How was it received as a whole? I mean the local crowds must have been surprised to say the least to see WAR CRY evolving in such territories…
"I think I did one show with the new WAR CRY. We played with TROUBLE and ZOETROPE at the Thirsty Whale. All I remember was the crowd was happier with the old material. "Forbidden Evil" got a loud response."

WAR CRYHow come that you guys never got any demo reviews, articles, interviews at least internationally in fanzines because maybe with the exception of Midwest Militia, I've never seen anything on you guys- and I was around at the time? Does that mean that you weren't really aware of the importance of the underground scene with the fanzine/ tape trading network becoming a major force at the time?
"I was very aware of the importance of the underground, I traded tapes like everyone else and spent a fortune buying all the magazines and fanzines -I still have them all. But you have to understand, I did a lot of work for this band, from doing the set-lists, making stage props, getting us gigs, getting us on "M.M.4", writing lyrics…by this second tape I was burnt out and losing interest in the band. When you do all this stuff and people don't appreciate it, after awhile you start to say fuck it!"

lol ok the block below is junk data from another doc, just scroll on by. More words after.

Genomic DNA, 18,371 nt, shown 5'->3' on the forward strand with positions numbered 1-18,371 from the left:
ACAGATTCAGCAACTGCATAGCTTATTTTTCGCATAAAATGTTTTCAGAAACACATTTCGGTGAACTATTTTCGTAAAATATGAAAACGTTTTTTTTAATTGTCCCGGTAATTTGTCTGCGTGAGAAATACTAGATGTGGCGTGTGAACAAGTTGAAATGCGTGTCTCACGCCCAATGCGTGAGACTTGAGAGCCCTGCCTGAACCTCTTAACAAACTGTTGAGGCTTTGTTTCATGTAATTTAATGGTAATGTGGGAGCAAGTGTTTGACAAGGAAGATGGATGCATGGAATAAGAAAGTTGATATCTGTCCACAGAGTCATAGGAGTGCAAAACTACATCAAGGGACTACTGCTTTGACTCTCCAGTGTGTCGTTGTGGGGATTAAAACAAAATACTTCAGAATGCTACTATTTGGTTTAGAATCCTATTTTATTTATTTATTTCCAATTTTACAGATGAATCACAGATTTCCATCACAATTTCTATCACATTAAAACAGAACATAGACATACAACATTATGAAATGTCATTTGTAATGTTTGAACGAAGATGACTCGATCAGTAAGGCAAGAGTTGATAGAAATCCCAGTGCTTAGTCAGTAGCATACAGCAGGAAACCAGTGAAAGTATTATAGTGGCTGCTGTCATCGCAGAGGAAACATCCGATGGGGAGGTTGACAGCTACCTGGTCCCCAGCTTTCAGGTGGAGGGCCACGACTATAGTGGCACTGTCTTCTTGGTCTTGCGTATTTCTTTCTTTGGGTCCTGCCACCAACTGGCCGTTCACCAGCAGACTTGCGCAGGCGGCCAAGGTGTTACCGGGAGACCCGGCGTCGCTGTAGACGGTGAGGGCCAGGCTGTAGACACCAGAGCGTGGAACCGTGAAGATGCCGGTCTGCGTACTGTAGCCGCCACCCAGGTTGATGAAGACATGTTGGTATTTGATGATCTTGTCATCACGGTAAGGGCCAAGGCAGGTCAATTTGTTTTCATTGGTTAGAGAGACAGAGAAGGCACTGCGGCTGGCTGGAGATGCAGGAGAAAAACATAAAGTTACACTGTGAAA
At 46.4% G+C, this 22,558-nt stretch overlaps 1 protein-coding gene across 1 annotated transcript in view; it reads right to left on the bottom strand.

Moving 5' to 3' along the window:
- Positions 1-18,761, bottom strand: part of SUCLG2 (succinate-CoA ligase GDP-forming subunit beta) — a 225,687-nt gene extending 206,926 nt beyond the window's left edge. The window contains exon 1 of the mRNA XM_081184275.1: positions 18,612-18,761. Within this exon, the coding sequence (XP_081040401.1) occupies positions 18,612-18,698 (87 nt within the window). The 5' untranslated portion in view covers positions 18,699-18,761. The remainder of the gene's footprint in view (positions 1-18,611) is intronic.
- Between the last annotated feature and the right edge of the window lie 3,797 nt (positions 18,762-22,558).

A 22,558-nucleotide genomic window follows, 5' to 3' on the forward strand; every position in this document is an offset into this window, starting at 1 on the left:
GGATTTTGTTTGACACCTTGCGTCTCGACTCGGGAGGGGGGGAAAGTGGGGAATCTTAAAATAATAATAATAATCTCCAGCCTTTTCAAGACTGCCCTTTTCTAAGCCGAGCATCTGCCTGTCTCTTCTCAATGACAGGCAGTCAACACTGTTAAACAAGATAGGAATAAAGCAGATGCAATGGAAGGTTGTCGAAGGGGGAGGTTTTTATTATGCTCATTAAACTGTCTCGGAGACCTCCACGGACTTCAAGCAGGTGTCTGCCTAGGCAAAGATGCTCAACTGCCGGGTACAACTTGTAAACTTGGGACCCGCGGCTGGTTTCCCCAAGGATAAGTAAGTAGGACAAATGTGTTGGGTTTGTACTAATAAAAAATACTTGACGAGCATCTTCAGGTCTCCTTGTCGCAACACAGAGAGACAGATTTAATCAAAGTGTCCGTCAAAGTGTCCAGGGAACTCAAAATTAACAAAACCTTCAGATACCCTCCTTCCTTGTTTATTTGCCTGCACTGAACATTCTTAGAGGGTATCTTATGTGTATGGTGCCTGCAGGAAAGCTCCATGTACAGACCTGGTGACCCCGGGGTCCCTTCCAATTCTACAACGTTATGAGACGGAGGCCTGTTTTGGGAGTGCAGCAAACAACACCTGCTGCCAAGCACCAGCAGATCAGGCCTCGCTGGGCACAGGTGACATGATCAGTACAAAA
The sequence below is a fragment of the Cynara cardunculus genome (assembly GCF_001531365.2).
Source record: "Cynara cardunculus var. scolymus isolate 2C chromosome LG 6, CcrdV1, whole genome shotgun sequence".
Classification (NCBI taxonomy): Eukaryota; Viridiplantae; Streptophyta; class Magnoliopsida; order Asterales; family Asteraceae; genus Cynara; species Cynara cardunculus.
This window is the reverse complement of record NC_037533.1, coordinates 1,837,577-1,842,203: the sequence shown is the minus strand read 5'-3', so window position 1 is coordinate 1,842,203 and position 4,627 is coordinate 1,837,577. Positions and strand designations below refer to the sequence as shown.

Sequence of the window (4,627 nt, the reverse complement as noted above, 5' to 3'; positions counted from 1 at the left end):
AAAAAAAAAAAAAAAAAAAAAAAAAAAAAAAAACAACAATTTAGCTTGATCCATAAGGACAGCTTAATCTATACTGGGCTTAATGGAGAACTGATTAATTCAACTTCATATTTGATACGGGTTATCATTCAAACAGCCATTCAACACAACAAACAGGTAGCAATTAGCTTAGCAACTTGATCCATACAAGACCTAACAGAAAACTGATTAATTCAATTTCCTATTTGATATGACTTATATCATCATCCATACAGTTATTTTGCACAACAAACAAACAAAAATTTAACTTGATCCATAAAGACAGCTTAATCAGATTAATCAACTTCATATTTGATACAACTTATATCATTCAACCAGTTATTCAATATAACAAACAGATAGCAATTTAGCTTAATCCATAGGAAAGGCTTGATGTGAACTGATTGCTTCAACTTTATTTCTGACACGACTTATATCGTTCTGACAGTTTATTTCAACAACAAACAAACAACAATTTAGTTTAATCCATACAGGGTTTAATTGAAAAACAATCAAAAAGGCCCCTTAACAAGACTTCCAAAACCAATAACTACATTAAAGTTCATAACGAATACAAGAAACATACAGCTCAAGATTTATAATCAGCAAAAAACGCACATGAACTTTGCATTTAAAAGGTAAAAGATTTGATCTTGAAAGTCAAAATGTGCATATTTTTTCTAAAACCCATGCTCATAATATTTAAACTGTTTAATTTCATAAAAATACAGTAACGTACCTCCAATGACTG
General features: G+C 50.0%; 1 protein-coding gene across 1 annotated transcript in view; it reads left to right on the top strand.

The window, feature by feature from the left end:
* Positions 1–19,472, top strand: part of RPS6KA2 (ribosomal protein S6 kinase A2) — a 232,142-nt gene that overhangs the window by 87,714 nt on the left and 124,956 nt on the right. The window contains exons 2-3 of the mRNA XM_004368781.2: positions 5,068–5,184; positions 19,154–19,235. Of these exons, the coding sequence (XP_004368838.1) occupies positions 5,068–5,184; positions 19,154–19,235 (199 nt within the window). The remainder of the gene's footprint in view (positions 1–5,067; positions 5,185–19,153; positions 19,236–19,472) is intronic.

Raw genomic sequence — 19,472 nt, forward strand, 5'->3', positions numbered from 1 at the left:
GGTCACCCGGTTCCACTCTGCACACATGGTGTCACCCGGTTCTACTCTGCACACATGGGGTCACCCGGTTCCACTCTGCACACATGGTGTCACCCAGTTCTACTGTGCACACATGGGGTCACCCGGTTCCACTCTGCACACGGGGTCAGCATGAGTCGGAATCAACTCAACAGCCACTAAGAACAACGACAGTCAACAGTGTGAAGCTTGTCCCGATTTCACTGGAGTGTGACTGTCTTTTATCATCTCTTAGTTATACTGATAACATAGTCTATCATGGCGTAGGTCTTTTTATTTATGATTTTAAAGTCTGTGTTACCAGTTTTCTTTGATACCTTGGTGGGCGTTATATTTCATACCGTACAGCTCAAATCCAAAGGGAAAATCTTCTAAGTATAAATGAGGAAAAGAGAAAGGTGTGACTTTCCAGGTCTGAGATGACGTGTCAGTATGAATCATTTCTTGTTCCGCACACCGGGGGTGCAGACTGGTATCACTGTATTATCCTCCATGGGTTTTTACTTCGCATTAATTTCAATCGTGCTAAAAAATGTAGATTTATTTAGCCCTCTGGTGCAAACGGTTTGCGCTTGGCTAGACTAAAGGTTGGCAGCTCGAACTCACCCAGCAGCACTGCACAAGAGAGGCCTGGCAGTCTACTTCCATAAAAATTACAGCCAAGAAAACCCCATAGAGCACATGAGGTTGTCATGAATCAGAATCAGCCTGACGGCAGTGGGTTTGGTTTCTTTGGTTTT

So it seems that the band parted ways with you after this for musical/ personal differences it seems, Vincent took over the vocal spot and ex-WITCHSLAYER bassist, Pat Ryan was added, so what happened exactly?
"I simply got tired of doing all the marketing, singing, and bullshitting for a band that was going commercial."

Not only did WAR CRY appear on "Metal Massacre IV" but the band also had a spot on the "Chicago Metal Works Vol. I" compilation LP on Silver Fin Records with "Hot Rocker" which was released in '86, I doubt you were part of this but…